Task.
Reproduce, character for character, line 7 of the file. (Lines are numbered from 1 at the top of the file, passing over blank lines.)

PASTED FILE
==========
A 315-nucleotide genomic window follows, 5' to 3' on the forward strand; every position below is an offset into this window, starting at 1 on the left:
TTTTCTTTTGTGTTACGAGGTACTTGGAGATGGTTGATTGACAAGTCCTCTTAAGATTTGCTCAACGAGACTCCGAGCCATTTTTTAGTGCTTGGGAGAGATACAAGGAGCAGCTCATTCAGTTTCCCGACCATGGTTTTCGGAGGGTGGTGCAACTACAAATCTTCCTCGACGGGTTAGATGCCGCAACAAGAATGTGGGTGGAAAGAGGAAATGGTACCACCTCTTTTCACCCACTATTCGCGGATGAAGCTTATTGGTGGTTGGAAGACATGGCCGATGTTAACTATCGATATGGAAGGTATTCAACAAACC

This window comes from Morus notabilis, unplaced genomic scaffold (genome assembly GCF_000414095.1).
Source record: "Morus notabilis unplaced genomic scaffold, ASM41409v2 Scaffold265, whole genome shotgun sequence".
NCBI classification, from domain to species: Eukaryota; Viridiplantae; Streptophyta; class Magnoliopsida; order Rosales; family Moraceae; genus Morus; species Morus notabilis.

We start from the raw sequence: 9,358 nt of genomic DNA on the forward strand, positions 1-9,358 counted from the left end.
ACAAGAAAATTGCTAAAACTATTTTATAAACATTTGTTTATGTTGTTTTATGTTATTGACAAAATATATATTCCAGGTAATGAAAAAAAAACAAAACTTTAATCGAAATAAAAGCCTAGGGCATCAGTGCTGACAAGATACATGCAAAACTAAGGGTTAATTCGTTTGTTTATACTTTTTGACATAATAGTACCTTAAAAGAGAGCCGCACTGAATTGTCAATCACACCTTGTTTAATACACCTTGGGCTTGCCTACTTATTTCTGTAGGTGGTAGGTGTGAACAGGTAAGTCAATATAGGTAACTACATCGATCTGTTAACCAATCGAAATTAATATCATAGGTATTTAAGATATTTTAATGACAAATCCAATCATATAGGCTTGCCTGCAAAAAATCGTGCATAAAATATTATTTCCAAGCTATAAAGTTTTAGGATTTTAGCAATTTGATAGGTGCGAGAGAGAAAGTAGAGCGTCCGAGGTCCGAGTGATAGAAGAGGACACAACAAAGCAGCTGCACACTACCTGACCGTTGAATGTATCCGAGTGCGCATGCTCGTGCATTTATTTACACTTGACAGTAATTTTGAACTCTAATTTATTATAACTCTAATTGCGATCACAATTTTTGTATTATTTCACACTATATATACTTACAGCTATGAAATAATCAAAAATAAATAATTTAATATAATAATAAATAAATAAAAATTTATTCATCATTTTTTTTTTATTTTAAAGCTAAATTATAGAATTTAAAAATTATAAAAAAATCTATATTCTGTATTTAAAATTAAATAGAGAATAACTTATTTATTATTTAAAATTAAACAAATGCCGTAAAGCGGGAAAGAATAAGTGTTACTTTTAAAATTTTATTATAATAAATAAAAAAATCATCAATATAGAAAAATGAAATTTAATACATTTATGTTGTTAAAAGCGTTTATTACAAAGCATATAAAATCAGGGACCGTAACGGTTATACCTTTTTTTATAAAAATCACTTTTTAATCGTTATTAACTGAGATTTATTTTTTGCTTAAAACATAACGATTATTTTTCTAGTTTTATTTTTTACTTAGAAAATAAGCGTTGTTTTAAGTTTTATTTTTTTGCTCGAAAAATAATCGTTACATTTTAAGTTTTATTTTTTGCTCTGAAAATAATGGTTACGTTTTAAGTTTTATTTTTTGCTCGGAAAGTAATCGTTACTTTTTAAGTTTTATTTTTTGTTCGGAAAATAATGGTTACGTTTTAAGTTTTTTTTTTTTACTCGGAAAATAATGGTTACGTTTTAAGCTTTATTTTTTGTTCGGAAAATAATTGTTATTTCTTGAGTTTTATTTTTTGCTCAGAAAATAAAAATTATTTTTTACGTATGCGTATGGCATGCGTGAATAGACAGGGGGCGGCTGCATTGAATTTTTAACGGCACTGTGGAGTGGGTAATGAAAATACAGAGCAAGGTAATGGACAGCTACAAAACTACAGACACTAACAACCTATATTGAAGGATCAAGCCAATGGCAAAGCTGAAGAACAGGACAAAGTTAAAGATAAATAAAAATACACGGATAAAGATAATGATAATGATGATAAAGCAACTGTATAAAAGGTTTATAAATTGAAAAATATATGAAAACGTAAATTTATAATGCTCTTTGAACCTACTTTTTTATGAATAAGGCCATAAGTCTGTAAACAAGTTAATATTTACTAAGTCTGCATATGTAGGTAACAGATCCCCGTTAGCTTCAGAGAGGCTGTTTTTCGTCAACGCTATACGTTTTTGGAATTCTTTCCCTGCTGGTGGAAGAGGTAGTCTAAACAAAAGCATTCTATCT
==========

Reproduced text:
ACAAGAAAATTGCTAAAACTATTTTATAAACATTTGTTTATGTTGTTTTATGTTATTGACAAAATATATATTCCAGGTAATGAAAAAAAAACAAAACTTTAATCGAAATAAAAGCCTAGGGCATCAGTGCTGACAAGATACATGCAAAACTAAGGGTTAATTCGTTTGTTTATACTTTTTGACATAATAGTACCTTAAAAGAGAGCCGCACTGAATTGTCAATCACACCTTGTTTAATACACCTTGGGCTTGCCTACTTATTTCTGTAGGTGGTAGGTGTGAACAGGTAAGTCAATATAGGTAACTACATCGATCTGTTAACCAATCGAAATTAATATCATAGGTATTTAAGATATTTTAATGACAAATCCAATCATATAGGCTTGCCTGCAAAAAATCGTGCATAAAATATTATTTCCAAGCTATAAAGTTTTAGGATTTTAGCAATTTGATAGGTGCGAGAGAGAAAGTAGAGCGTCCGAGGTCCGAGTGATAGAAGAGGACACAACAAAGCAGCTGCACACTACCTGACCGTTGAATGTATCCGAGTGCGCATGCTCGTGCATTTATTTACACTTGACAGTAATTTTGAACTCTAATTTATTATAACTCTAATTGCGATCACAATTTTTGTATTATTTCACACTATATATACTTACAGCTATGAAATAATCAAAAATAAATAATTTAATATAATAATAAATAAATAAAAATTTATTCATCATTTTTTTTTTATTTTAAAGCTAAATTATAGAATTTAAAAATTATAAAAAAATCTATATTCTGTATTTAAAATTAAATAGAGAATAACTTATTTATTATTTAAAATTAAACAAATGCCGTAAAGCGGGAAAGAATAAGTGTTACTTTTAAAATTTTATTATAATAAATAAAAAAATCATCAATATAGAAAAATGAAATTTAATACATTTATGTTGTTAAAAGCGTTTATTACAAAGCATATAAAATCAGGGACCGTAACGGTTATACCTTTTTTTATAAAAATCACTTTTTAATCGTTATTAACTGAGATTTATTTTTTGCTTAAAACATAACGATTATTTTTCTAGTTTTATTTTTTACTTAGAAAATAAGCGTTGTTTTAAGTTTTATTTTTTTGCTCGAAAAATAATCGTTACATTTTAAGTTTTATTTTTTGCTCTGAAAATAATGGTTACGTTTTAAGTTTTATTTTTTGCTCGGAAAGTAATCGTTACTTTTTAAGTTTTATTTTTTGTTCGGAAAATAATGGTTACGTTTTAAGTTTTTTTTTTTTACTCGGAAAATAATGGTTACGTTTTAAGCTTTATTTTTTGTTCGGAAAATAATTGTTATTTCTTGAGTTTTATTTTTTGCTCAGAAAATAAAAATTATTTTTTACGTATGCGTATGGCATGCGTGAATAGACAGGGGGCGGCTGCATTGAATTTTTAACGGCACTGTGGAGTGGGTAATGAAAATACAGAGCAAGGTAATGGACAGCTACAAAACTACAGACACTAACAACCTATATTGAAGGATCAAGCCAATGGCAAAGCTGAAGAACAGGACAAAGTTAAAGATAAATAAAAATACACGGATAAAGATAATGATAATGATGATAAAGCAACTGTATAAAAGGTTTATAAATTGAAAAATATATGAAAACGTAAATTTATAATGCTCTTTGAACCTACTTTTTTATGAATAAGGCCATAAGTCTGTAAACAAGTTAATATTTACTAAGTCTGCATATGTAGGTAACAGATCCCCGTTAGCTTCAGAGAGGCTGTTTTTCGTCAACGCTATACGTTTTTGGAATTCTTTCCCTGCTGGTGGAAGAGGTAGTCTAAACAAAAGCATTCTATCT